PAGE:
UConn established a Conservation Agreement with CTDEEP for the HEEP ensuring long-term protection of the 65-acre area, which includes the mitigation wetlands and surrounding upland and wetland habitat. This also ensures long-term protection of the HEEP as a habitat patch for wildlife dispersal. All 366 meters (1200 feet) of stream were successfully restored. The leachate control measures ensure the quality of the water discharged from the wetland streams into other water bodies. These outcomes satisfy the mitigation goals of buffering natural and created wetlands from human activity, enhancement of wildlife habitat, and no net loss of wetland function or value.
Factors limiting recovery of the ecosystem:
Even after ten years of monitoring and control, invasive species are still receiving extensive management attention. Common Reed and Japanese Stiltgrass are currently the most problematic invaders. They either form dense monocultures, which crowd out native species, or intersperse with native vegetation in isolated patches, which can be difficult to locate and treat without inadvertently impacting native vegetation. Japanese Stiltgrass is more problematic in the mitigation wetlands, and tends to intermix with other wetland plants. However, Common Reed is so prolific in some areas of the wetlands just north and west of the mitigation wetlands (Wetland C) that M&A has used a low impact, tracked vehicle to venture into the larger stands to apply herbicide with power sprayers (see Figure 7). The proximity of the Common Reed stands and the aggressive nature of invasives threaten the diverse plant communities of the mitigation wetlands, which is why continued monitoring and treatment of invasives will be imperative for long-term management of the site. Highly variable weather periods post-construction appeared to affect the development of the mitigated wetlands during the first few years post-construction. The mitigation wetlands at higher elevations initially developed slower in response to dry periods post-construction; to the point where it was uncertain if areal compensation would be achieved. Herbivory of planted shrubs and trees by deer and small mammals was especially problematic in the first few years post-construction. The development of scrub-shrub and forested wetlands, which have certain shrub/tree height and density characteristics, was delayed until adaptive management measures, like replantings and herbivore deterrents, were put in place. Because of this herbivory, the shrub/tree density ACOE Success Standard was not met in all scrub-shrub and forested swamp wetlands.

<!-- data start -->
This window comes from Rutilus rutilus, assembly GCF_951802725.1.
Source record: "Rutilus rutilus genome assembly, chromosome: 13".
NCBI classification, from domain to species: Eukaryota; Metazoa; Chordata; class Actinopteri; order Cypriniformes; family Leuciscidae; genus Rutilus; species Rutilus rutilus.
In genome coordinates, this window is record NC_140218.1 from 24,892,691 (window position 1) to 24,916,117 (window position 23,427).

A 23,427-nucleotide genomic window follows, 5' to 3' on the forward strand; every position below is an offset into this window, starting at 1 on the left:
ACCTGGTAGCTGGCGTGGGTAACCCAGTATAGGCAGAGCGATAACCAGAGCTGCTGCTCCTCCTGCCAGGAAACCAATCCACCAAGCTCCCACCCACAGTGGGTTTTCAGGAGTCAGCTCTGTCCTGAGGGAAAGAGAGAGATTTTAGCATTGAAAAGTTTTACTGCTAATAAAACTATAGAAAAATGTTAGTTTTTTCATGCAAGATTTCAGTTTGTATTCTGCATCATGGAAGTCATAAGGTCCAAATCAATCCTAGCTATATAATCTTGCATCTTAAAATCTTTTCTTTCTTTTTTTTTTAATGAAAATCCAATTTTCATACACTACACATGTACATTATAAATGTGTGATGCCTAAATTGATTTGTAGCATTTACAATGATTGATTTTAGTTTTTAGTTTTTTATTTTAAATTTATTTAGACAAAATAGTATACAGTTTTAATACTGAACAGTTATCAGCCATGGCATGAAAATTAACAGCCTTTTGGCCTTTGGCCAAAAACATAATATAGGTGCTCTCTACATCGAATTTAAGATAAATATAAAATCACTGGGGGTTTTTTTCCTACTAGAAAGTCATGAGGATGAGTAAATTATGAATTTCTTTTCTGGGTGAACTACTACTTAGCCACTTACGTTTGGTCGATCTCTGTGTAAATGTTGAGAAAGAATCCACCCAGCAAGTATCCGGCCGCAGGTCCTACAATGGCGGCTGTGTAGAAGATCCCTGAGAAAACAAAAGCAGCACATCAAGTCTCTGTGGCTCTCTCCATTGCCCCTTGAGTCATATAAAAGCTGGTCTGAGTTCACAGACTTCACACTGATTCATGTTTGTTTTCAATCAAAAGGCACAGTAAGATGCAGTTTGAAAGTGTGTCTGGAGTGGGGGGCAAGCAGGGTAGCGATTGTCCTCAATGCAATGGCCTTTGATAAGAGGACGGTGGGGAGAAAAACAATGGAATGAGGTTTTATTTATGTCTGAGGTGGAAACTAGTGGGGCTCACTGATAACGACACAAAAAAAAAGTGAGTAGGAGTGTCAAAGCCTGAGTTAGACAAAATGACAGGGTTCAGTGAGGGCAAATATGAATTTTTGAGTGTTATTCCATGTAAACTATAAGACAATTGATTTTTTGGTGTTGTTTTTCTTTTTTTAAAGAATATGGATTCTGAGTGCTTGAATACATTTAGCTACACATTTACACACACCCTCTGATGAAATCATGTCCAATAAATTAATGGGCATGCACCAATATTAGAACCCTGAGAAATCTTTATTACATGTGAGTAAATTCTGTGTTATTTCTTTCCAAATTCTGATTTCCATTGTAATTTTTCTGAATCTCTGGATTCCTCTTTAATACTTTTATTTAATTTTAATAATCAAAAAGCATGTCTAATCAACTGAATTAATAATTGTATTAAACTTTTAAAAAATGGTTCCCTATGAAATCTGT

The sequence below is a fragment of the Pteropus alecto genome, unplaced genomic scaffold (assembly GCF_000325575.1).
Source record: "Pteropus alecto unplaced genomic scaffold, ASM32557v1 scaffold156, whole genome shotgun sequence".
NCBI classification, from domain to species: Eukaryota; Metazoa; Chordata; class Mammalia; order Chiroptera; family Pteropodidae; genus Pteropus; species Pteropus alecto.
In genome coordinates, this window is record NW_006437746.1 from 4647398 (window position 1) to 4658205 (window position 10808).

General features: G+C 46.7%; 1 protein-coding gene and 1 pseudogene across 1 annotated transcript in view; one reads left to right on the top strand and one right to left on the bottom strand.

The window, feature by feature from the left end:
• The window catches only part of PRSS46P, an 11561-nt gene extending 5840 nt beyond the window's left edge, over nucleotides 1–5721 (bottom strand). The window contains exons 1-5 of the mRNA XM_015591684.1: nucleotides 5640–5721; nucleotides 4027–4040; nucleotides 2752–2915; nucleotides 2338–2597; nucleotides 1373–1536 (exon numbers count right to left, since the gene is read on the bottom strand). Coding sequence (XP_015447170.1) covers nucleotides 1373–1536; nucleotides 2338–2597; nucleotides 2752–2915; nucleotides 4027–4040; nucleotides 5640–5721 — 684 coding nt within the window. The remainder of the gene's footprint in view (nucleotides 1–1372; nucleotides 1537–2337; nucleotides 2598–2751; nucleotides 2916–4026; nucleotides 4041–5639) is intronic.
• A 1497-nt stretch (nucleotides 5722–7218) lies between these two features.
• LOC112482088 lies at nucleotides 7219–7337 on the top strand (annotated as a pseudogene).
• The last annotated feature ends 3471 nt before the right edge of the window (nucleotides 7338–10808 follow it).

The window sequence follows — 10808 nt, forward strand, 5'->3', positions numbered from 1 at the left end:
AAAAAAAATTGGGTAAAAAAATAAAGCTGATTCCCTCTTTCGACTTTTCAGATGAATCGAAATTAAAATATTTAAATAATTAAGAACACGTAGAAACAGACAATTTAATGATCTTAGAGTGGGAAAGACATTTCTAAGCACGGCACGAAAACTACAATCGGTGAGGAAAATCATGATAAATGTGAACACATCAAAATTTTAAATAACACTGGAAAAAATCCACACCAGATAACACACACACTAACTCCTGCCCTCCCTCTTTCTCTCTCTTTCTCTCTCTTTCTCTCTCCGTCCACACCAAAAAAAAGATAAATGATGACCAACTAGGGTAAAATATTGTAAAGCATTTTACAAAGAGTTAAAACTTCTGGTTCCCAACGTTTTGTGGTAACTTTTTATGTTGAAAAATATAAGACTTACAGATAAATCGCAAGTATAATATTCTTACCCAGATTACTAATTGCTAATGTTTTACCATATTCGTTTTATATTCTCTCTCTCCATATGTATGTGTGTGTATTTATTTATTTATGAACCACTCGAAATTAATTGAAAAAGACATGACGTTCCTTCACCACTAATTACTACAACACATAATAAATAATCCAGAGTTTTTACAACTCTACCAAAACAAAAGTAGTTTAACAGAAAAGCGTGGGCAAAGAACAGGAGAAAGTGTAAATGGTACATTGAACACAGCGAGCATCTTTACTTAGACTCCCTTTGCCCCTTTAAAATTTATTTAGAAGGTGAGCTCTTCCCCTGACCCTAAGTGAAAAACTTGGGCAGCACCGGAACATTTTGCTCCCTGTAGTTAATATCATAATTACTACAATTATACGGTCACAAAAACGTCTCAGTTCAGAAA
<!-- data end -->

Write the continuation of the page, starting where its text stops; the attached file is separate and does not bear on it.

Socio-Economic & Community Outcomes Achieved
Economic vitality and local livelihoods:
The HEEP has provided and is expected to continue to provide many monitoring, educational, and research opportunities for UConn undergraduates, graduate students, and faculty.
Provision of basic necessities such as food, water, timber, fiber, fuel, etc.:
Leachate and contaminated sediment remediation measures have improved the quality of the surface water and groundwater discharged from the wetlands, which eventually reaches domestic wells and other drinking water sources.
Cultural dimensions such as recreational, aesthetic and/or spiritual: